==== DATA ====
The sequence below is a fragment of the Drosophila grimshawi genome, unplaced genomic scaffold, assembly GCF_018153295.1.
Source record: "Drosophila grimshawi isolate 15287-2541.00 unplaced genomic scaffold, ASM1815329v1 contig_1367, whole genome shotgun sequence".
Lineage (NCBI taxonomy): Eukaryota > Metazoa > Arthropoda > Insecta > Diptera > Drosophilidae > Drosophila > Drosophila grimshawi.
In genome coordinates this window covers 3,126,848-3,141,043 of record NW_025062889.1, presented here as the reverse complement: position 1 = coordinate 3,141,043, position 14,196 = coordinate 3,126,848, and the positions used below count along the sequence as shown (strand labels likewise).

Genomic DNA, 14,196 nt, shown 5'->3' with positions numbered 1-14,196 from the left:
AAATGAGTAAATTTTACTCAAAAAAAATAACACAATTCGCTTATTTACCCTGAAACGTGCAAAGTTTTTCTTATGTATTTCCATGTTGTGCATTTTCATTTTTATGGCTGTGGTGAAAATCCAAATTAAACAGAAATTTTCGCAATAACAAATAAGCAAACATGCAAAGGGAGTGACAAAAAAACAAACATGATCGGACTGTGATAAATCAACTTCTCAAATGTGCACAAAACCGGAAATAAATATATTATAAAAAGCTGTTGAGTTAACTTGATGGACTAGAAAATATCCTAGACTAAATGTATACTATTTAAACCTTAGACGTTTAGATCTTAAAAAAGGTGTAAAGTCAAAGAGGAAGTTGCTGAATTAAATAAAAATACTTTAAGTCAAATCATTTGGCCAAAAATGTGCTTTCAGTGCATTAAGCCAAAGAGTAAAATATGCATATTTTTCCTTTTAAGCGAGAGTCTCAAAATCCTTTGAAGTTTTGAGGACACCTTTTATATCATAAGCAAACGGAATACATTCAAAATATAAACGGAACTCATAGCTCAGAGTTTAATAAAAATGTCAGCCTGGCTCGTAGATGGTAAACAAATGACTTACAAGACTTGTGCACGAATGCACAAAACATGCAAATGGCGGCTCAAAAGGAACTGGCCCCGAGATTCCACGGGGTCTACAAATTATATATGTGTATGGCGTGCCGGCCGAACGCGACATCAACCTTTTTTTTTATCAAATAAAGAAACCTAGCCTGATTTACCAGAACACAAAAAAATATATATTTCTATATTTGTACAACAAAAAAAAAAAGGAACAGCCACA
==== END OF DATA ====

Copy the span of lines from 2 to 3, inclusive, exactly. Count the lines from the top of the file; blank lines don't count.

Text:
Source record: "Drosophila grimshawi isolate 15287-2541.00 unplaced genomic scaffold, ASM1815329v1 contig_1367, whole genome shotgun sequence".
Lineage (NCBI taxonomy): Eukaryota > Metazoa > Arthropoda > Insecta > Diptera > Drosophilidae > Drosophila > Drosophila grimshawi.